I met Dorr in 1998. It was the beginning of a good exchange about literary matters, and although we didn’t always agree, we enjoyed a special friendship. I read his works, and he read mine. We respected each other’s writing ability. We were on the same page when it came to politics, religion, an appreciation for family, the written word, and history.
I loved it when I met his beautiful family in his beautiful Sol Terra. By then, I no longer called him Lawrence Dorr, but Janos. With his wife, Clare, and their good friend, Eloise, he was involved in the founding of a church. I, having a minister father and several minister uncles, appreciated their mission and followed the progress of their efforts. I am happy to report All Saint’s Anglican Church is flourishing.
Janos’s first published work appeared in “The Virginia Quarterly Review,” in 1958, marking the beginning of over 50 years of writing short stories. He worked for 25 years as an editor at the U. of Florida, where “he joked that he was paid to 'correct the natives' English'.” For more than thirty years, he taught Creative Writing for Santa Fe College's Continuing Education Program.
Janos knew five languages. He learned his sixth, English, after leaving Hungary, and he often told me English was the best, and most evocative language in which to express and craft subtleties of meanings.
I thought his life story so compelling, it deserved to be told so I wrote a script about his quest. I submitted it to a number of places, but although it was enthusiastically received by readers, it was rejected. The studio people advised me to focus on just one element of Janos’ life. I could not do that because the complexities and tragedies of his post WWII years influenced his writings and his need to build a church. The subject was broad and intertwined. (I am happy to report that his life is now being made into a documentary. At any rate, in the process of writing my script, I met his family, each incredibly talented and successful. I loved it that he was so proud of them. When we chatted by phone—he spent much of his time telling me about their accomplishments.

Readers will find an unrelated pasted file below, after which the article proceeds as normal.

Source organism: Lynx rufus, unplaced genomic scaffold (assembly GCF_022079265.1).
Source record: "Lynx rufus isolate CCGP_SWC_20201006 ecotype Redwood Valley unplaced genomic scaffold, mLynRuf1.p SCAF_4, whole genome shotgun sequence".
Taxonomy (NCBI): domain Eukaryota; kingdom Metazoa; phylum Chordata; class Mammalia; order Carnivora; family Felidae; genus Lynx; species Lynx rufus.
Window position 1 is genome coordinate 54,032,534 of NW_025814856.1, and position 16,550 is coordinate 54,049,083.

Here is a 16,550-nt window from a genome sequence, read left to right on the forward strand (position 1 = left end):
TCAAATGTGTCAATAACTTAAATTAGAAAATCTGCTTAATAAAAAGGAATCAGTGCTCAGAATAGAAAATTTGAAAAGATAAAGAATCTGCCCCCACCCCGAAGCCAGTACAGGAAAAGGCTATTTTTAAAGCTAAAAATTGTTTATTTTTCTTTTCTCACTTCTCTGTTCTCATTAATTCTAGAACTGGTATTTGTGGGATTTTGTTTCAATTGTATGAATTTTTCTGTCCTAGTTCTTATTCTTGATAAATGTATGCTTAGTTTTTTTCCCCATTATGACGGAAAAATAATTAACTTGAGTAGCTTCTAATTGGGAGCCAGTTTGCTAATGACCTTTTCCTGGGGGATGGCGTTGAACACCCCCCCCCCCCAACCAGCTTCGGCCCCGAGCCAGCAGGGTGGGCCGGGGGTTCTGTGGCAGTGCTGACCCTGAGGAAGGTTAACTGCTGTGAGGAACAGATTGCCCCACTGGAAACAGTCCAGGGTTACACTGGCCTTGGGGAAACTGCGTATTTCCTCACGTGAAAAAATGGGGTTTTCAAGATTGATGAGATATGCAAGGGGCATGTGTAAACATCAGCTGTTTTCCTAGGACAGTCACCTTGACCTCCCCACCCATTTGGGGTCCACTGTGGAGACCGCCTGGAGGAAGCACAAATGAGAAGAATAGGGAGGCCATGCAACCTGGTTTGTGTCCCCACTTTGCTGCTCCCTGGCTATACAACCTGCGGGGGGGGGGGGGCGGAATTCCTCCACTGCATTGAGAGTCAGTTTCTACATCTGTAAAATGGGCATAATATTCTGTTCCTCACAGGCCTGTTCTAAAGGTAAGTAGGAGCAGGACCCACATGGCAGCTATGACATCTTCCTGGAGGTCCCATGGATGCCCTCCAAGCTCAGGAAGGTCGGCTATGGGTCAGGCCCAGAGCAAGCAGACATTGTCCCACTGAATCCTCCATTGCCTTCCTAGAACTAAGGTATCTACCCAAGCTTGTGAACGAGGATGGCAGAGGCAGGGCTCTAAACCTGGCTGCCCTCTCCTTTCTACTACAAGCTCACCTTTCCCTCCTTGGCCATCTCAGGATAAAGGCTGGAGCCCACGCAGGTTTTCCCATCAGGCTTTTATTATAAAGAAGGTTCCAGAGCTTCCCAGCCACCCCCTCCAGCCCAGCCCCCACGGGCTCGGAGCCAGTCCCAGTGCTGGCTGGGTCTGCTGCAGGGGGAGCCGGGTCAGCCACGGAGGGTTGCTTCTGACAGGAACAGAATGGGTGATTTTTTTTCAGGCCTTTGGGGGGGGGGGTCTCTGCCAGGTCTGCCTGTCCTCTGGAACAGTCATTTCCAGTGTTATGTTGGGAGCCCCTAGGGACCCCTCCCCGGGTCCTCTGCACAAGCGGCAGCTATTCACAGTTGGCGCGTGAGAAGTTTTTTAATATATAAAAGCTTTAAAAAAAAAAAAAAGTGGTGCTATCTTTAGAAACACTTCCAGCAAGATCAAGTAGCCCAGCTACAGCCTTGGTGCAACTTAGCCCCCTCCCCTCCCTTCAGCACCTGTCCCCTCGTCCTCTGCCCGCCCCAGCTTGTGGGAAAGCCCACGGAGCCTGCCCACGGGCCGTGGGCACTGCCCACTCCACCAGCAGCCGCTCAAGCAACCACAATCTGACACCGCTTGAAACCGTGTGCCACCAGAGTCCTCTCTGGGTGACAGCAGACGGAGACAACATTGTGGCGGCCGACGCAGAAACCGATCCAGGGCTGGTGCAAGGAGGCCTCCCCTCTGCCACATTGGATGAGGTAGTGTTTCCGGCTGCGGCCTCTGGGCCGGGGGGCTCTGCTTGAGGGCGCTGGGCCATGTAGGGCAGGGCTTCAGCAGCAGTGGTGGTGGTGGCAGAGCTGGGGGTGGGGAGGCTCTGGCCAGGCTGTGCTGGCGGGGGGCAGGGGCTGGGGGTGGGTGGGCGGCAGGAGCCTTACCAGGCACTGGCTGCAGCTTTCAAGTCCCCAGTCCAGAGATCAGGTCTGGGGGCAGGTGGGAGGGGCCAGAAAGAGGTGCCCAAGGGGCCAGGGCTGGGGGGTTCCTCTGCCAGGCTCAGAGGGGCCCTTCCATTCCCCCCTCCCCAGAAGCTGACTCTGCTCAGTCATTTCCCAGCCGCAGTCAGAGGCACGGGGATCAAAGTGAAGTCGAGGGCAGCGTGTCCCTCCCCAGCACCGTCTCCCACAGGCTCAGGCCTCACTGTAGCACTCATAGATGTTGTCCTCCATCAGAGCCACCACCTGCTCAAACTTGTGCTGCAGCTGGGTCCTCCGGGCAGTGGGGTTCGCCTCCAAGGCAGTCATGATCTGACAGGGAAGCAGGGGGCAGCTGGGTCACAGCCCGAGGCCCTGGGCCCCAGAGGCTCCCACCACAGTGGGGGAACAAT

I was aware that Janos wasn’t well during the last months of his life, nevertheless, when he died at age 93, a light went out in my world. When I got the word, my husband put his arms around me and grieved with me. My family sent me condolences. Janos also will be missed by hundreds of writers, readers, and friends. Somehow the phrase “Janos has left the building” keeps running through my mind. Although he has left us, his stories remain-- not to read and forget. They are compelling --what I call quality literature. As I wrote in 1999, “Dorr’s writing is spare, lean, and masculine. A gifted writer, his images, descriptions, and writing style attest to his extensive knowledge of and familiarity with the classics, music, and art. It is no wonder that he was nominated for a Pulitzer Prize in fiction.” His writings and characters speak of anger, intrigue, passion, humor, love, redemption, and friendships.” I do believe Dorr stands as one of American’s finest twentieth century writers of fiction.
[Books by Lawrence Dorr: A SLOW, SOFT RIVER, A SLIGHT MOMENTARY AFFLICTION, A BEARER OF DIVINE REVELATION, & THE LONG JOURNEY HOME.]